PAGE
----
The first idea that jumped out of my mind was using Sets to track two nodes and pick up the first intersection node between these two Sets. Hence came out the first solution:

```from collections import defaultdict

class Solution:
def bfs(self, node1: int, node2: int, conns, length) -> int:
set1 = {node1}
set2 = {node2}
step = 0
while step <= length:
inter = set1 & set2
if len(inter) > 0:
return min(list(inter))
new_set1 = set()
new_set2 = set()
for node in set1:
new_set1 |= conns[node]
for node in set2:
new_set2 |= conns[node]
if len(new_set1 - set1) <= 0 and len(new_set2 - set2) <= 0:
return -1
set1 |= new_set1
set2 |= new_set2
step += 1

def closestMeetingNode(self, edges: List[int], node1: int, node2: int) -> int:
conns = defaultdict(set)
for index, edge in enumerate(edges):
if edge >= 0:
return self.bfs(node1, node2, conns, len(edges))        ```

I am pretty satisfied with this the simplicity of the above code. But unfortunately, it exceeded the time limit.

Sometimes we might not need to start a new solution before optimising the first one. Maybe I don’t need to use Set since they are too expensive in Python. Using an array to track all visited nodes instead and meeting a VISITED node means “intersection”. To distinguish visiting from two different nodes, I let Node1 mark “1” in the array and Node2 mark “2”. Then comes out my second solution. It’s a little longer but uses arrays instead of Sets:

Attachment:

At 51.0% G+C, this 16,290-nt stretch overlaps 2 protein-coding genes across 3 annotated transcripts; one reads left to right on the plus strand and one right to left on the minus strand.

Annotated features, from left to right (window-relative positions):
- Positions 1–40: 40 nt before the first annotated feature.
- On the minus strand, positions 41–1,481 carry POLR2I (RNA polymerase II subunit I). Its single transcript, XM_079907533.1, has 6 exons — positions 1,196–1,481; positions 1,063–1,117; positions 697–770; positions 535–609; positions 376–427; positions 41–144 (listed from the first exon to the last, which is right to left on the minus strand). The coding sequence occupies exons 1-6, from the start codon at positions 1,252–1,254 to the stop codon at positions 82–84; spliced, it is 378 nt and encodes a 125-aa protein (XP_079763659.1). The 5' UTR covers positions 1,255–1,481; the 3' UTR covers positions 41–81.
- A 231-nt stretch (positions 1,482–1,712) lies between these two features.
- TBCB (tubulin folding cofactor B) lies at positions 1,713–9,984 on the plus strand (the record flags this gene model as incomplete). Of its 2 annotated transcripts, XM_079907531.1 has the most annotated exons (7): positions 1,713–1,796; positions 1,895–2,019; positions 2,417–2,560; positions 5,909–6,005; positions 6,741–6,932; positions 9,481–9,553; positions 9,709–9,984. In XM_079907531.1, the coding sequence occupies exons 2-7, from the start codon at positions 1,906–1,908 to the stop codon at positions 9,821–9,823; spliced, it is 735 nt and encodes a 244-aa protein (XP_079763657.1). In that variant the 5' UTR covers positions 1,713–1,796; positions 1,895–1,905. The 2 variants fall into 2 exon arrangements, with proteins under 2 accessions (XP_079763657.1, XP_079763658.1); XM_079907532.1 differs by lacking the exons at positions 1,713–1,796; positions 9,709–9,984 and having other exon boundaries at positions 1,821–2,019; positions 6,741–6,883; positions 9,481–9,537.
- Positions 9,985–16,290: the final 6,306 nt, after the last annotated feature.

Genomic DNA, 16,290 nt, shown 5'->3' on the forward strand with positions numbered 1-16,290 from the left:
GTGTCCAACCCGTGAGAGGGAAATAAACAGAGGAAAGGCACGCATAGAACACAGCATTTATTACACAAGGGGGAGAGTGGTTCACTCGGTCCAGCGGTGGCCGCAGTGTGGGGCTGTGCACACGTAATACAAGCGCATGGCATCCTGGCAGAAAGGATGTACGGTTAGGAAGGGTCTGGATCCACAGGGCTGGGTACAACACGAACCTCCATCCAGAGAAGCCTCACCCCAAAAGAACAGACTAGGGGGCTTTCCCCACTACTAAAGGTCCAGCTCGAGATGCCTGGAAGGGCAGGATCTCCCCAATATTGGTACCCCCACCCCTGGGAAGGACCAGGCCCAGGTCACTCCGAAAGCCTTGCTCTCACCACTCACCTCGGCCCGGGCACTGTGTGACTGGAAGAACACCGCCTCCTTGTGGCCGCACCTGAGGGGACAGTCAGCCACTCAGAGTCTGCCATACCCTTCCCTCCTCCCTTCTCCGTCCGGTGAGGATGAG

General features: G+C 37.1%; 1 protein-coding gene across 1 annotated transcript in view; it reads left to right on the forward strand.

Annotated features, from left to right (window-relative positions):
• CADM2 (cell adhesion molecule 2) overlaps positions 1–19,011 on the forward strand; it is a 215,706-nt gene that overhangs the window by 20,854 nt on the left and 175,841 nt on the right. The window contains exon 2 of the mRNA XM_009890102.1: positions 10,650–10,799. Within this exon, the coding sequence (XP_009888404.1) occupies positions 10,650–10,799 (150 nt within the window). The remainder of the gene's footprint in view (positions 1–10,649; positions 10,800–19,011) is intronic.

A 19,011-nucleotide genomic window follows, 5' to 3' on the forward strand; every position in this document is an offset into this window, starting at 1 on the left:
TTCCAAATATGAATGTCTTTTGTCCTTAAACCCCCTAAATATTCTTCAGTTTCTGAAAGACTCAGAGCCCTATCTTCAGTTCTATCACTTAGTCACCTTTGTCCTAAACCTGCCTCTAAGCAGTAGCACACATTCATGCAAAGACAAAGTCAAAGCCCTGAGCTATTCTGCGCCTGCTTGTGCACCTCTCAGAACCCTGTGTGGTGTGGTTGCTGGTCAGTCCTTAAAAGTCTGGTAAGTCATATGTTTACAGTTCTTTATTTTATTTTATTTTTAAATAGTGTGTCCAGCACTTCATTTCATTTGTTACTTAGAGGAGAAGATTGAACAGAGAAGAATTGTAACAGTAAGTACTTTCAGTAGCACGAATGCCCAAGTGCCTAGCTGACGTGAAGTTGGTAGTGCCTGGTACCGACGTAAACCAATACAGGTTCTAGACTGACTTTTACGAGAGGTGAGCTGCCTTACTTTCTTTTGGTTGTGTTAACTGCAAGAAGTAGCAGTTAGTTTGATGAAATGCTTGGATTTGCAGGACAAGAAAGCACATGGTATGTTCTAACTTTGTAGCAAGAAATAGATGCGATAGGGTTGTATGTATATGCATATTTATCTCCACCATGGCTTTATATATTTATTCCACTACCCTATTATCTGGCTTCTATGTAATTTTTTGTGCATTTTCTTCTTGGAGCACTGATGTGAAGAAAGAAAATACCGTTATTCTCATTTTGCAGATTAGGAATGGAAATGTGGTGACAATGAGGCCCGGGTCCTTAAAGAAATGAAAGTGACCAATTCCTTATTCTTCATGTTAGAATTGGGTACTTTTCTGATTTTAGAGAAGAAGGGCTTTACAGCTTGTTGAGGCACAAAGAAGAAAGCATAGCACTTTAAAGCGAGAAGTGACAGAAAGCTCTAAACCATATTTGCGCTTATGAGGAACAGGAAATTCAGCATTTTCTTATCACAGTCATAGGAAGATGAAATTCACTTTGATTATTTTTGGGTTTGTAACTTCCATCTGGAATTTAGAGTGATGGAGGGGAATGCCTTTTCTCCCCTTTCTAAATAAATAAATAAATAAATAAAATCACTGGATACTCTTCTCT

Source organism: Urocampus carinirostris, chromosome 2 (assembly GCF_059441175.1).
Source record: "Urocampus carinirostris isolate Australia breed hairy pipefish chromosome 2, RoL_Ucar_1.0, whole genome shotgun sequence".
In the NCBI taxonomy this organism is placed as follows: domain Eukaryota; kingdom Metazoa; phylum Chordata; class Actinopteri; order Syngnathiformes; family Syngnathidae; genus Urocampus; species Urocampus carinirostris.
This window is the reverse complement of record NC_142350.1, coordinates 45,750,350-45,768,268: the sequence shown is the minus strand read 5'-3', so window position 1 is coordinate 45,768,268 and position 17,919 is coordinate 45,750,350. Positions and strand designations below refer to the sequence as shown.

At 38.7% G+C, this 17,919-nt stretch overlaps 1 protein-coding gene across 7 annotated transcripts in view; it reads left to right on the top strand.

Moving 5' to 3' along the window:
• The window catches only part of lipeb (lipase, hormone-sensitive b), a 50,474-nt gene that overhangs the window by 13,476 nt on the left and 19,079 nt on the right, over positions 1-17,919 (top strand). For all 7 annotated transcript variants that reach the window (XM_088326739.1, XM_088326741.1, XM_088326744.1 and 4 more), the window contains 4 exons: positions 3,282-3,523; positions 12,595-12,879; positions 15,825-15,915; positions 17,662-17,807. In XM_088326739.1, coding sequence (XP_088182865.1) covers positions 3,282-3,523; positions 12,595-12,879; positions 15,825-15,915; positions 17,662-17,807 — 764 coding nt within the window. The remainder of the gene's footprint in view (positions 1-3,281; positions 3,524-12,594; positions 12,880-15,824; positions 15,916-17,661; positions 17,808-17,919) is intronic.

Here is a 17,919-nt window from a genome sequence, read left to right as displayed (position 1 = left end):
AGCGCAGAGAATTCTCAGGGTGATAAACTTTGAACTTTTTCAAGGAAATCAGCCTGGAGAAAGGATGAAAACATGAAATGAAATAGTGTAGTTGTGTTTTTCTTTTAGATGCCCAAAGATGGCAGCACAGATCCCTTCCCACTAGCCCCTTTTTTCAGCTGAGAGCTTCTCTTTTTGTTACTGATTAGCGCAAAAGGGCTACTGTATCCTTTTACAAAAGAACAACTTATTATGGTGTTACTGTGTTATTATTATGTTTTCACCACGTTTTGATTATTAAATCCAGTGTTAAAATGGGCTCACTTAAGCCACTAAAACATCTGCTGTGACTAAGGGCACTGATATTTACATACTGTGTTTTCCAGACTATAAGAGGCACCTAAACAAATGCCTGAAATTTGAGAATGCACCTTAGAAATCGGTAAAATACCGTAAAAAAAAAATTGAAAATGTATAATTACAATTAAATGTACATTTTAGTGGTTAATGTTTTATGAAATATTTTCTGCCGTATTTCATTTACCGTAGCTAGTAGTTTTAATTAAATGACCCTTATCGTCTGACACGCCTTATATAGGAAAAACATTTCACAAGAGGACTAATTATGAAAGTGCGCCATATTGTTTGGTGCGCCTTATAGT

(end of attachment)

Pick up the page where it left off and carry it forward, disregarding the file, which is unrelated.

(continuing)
```class Solution:
def closestMeetingNode(self, edges: List[int], node1: int, node2: int) -> int:
if node1 == node2:
return node1
n = len(edges)
visited =  * n
step = 0
visited[node1] = 1
visited[node2] = 2
while True:
ans = []
old_node1 = node1
nxt = edges[node1]
if nxt >= 0:
if visited[nxt] == 0:
visited[nxt] = 1
node1 = nxt
elif visited[nxt] == 2:
ans.append(nxt)
old_node2 = node2
nxt = edges[node2]
if nxt >= 0:
if visited[nxt] == 0:
visited[nxt] = 2
node2 = nxt
elif visited[nxt] == 1:
ans.append(nxt)
if len(ans) > 0:
return min(ans)
if old_node1 == node1 and old_node2 == node2:
return -1
return -1```

As above, I use “old_node1” and “old_node2” to check for a dead loop. It beats 97% on time-spending. Not bad.